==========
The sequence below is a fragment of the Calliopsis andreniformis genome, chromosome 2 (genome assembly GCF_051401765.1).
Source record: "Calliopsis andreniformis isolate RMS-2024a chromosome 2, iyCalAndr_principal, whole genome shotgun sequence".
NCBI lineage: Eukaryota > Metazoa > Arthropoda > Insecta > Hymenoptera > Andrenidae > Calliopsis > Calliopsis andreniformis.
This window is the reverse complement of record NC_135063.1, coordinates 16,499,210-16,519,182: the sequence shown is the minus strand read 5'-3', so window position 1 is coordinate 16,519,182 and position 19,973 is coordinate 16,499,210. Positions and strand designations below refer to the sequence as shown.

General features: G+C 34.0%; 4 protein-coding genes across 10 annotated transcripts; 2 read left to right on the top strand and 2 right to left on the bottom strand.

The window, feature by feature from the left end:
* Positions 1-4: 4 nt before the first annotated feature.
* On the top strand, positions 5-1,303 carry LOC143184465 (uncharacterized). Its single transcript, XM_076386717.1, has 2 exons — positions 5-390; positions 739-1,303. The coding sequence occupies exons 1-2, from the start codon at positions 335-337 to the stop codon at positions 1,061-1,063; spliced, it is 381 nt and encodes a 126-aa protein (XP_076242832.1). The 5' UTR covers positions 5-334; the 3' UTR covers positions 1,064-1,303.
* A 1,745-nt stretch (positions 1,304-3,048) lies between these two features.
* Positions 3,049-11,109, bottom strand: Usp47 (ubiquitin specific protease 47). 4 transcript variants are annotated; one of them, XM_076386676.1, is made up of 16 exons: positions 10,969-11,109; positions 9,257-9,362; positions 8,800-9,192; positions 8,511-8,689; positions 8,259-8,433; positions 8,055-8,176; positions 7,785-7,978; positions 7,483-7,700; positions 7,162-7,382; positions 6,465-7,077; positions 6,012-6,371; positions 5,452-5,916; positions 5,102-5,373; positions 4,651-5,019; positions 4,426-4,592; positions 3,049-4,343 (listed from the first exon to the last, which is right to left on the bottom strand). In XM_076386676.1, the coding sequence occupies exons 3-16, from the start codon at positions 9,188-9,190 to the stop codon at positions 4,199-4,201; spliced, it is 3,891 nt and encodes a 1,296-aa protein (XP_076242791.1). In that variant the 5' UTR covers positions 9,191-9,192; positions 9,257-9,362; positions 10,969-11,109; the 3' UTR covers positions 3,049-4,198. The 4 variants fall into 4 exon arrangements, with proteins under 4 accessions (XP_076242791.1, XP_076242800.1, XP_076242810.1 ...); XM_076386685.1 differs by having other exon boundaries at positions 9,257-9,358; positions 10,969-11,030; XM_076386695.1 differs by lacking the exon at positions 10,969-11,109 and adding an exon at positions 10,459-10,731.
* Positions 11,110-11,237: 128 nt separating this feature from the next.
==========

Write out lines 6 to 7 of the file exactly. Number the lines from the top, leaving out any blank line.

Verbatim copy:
The window, feature by feature from the left end:
* Positions 1-4: 4 nt before the first annotated feature.